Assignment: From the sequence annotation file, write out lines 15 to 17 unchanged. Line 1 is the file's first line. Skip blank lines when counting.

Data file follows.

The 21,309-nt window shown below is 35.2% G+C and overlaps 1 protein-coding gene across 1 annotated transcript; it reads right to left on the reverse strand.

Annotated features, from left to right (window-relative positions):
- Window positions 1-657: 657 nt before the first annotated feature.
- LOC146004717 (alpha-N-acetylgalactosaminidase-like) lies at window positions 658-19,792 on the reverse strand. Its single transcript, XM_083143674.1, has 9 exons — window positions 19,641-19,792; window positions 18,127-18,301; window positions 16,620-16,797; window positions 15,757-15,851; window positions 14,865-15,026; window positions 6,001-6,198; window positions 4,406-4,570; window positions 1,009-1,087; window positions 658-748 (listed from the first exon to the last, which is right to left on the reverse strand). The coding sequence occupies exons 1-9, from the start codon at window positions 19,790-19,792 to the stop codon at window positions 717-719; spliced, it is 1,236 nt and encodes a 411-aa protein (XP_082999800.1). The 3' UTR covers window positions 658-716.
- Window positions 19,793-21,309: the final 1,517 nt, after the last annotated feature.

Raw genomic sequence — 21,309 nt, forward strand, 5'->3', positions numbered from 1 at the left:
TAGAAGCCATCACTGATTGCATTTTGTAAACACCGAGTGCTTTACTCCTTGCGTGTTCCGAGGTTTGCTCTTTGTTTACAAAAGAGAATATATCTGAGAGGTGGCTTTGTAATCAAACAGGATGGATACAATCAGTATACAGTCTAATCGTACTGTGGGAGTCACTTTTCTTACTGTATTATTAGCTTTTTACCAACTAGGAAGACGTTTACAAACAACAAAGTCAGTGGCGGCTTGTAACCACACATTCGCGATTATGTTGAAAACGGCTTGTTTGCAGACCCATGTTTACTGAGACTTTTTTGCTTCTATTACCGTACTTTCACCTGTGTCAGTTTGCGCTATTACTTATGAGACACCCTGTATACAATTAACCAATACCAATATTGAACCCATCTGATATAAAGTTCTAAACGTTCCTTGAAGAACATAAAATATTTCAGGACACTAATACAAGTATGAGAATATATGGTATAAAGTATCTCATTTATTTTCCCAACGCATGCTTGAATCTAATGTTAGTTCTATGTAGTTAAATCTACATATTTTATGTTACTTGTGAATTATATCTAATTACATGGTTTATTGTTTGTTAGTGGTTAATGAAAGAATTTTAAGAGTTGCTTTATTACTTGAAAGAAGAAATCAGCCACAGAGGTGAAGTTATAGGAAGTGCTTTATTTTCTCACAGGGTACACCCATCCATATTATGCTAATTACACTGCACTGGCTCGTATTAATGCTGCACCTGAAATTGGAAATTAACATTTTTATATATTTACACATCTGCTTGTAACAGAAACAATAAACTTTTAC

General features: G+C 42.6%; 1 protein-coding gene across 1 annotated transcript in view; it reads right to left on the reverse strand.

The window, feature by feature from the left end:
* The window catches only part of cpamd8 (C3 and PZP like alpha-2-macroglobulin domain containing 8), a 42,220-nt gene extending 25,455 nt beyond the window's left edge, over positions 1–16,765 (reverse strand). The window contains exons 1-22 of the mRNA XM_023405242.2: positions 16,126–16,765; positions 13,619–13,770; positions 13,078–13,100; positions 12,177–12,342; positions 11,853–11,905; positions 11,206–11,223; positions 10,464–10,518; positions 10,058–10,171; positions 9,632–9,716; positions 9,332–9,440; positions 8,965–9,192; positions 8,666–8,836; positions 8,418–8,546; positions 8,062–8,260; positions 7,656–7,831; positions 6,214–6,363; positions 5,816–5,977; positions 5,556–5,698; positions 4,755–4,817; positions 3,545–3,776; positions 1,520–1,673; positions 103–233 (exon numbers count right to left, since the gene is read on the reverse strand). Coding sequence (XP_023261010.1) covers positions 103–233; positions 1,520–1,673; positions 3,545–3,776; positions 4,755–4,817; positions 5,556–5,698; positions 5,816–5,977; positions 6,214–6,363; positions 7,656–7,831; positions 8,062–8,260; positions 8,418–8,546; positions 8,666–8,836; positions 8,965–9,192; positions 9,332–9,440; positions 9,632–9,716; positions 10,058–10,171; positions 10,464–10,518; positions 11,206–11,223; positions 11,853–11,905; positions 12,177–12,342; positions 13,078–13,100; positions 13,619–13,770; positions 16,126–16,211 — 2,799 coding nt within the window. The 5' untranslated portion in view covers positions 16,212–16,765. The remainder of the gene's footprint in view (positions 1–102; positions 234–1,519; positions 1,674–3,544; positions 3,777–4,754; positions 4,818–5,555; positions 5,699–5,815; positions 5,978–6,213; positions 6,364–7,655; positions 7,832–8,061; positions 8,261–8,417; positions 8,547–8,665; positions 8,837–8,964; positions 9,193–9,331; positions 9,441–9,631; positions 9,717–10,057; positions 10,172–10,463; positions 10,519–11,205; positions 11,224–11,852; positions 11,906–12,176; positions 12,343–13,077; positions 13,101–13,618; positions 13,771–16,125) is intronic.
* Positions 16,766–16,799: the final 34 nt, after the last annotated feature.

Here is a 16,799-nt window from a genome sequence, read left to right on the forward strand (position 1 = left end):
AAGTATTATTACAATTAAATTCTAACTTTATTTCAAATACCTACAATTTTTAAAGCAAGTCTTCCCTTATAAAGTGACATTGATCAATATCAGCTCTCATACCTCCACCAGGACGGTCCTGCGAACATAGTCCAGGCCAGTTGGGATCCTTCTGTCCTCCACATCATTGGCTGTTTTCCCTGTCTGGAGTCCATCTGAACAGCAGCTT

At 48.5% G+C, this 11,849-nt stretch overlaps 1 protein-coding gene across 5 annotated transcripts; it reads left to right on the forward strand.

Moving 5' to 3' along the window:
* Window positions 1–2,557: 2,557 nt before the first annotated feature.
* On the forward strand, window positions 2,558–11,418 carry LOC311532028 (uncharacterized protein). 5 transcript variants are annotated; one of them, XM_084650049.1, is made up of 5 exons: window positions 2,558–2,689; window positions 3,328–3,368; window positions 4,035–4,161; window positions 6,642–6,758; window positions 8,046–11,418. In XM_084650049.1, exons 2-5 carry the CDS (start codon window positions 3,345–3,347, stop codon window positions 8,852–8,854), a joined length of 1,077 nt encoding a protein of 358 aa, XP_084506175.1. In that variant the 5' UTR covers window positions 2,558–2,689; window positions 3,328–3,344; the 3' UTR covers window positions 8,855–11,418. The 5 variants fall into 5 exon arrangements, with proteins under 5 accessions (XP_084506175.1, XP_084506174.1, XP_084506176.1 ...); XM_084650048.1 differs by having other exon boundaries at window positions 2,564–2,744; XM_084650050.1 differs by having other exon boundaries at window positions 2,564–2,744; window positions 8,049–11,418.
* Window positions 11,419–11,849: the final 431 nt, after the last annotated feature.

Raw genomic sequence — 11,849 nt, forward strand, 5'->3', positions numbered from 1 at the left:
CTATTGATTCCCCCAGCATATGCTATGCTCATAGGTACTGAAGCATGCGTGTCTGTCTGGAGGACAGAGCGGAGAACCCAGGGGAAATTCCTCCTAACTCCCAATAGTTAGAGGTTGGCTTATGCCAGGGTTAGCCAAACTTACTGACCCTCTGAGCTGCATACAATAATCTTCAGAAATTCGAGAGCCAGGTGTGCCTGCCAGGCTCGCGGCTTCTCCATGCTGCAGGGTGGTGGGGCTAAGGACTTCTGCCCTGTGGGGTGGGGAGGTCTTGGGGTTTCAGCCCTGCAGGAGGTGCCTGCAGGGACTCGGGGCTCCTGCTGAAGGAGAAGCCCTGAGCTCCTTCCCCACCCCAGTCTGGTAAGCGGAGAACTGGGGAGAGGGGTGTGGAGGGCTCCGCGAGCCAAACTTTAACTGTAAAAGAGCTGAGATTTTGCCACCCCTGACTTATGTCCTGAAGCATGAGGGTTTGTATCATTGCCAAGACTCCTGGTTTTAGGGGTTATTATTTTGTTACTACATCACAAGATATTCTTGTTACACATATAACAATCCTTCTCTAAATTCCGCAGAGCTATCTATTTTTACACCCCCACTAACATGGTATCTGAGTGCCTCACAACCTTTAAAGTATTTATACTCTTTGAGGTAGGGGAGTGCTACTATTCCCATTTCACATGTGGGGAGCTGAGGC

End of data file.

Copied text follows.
Moving 5' to 3' along the window:
* Window positions 1–2,557: 2,557 nt before the first annotated feature.
* On the forward strand, window positions 2,558–11,418 carry LOC311532028 (uncharacterized protein). 5 transcript variants are annotated; one of them, XM_084650049.1, is made up of 5 exons: window positions 2,558–2,689; window positions 3,328–3,368; window positions 4,035–4,161; window positions 6,642–6,758; window positions 8,046–11,418. In XM_084650049.1, exons 2-5 carry the CDS (start codon window positions 3,345–3,347, stop codon window positions 8,852–8,854), a joined length of 1,077 nt encoding a protein of 358 aa, XP_084506175.1. In that variant the 5' UTR covers window positions 2,558–2,689; window positions 3,328–3,344; the 3' UTR covers window positions 8,855–11,418. The 5 variants fall into 5 exon arrangements, with proteins under 5 accessions (XP_084506175.1, XP_084506174.1, XP_084506176.1 ...); XM_084650048.1 differs by having other exon boundaries at window positions 2,564–2,744; XM_084650050.1 differs by having other exon boundaries at window positions 2,564–2,744; window positions 8,049–11,418.